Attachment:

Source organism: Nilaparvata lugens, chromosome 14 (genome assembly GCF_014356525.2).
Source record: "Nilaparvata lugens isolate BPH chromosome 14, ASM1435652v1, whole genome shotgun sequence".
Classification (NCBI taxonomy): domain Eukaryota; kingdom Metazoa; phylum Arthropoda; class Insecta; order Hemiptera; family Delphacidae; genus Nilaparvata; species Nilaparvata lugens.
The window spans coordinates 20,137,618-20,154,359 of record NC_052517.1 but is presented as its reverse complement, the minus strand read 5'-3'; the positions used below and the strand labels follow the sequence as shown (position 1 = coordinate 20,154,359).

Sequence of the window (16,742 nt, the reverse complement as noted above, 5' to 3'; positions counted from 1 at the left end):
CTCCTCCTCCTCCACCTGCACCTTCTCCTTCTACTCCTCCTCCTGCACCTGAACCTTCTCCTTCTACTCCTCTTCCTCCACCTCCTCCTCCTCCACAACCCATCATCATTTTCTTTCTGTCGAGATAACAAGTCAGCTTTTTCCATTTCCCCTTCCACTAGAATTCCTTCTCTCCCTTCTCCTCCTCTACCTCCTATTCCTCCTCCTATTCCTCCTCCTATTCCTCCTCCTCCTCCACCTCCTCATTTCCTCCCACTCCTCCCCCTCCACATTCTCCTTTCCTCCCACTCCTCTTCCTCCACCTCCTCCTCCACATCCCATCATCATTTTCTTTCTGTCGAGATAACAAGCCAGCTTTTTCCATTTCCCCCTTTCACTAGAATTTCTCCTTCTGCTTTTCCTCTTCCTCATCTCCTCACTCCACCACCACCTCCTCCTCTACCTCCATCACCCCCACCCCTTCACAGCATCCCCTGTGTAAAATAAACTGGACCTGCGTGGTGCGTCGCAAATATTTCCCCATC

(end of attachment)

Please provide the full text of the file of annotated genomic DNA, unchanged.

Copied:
Source organism: Nilaparvata lugens, chromosome 14 (genome assembly GCF_014356525.2).
Source record: "Nilaparvata lugens isolate BPH chromosome 14, ASM1435652v1, whole genome shotgun sequence".
Classification (NCBI taxonomy): domain Eukaryota; kingdom Metazoa; phylum Arthropoda; class Insecta; order Hemiptera; family Delphacidae; genus Nilaparvata; species Nilaparvata lugens.
The window spans coordinates 20,137,618-20,154,359 of record NC_052517.1 but is presented as its reverse complement, the minus strand read 5'-3'; the positions used below and the strand labels follow the sequence as shown (position 1 = coordinate 20,154,359).

Sequence of the window (16,742 nt, the reverse complement as noted above, 5' to 3'; positions counted from 1 at the left end):
CTCCTCCTCCTCCACCTGCACCTTCTCCTTCTACTCCTCCTCCTGCACCTGAACCTTCTCCTTCTACTCCTCTTCCTCCACCTCCTCCTCCTCCACAACCCATCATCATTTTCTTTCTGTCGAGATAACAAGTCAGCTTTTTCCATTTCCCCTTCCACTAGAATTCCTTCTCTCCCTTCTCCTCCTCTACCTCCTATTCCTCCTCCTATTCCTCCTCCTATTCCTCCTCCTCCTCCACCTCCTCATTTCCTCCCACTCCTCCCCCTCCACATTCTCCTTTCCTCCCACTCCTCTTCCTCCACCTCCTCCTCCACATCCCATCATCATTTTCTTTCTGTCGAGATAACAAGCCAGCTTTTTCCATTTCCCCCTTTCACTAGAATTTCTCCTTCTGCTTTTCCTCTTCCTCATCTCCTCACTCCACCACCACCTCCTCCTCTACCTCCATCACCCCCACCCCTTCACAGCATCCCCTGTGTAAAATAAACTGGACCTGCGTGGTGCGTCGCAAATATTTCCCCATC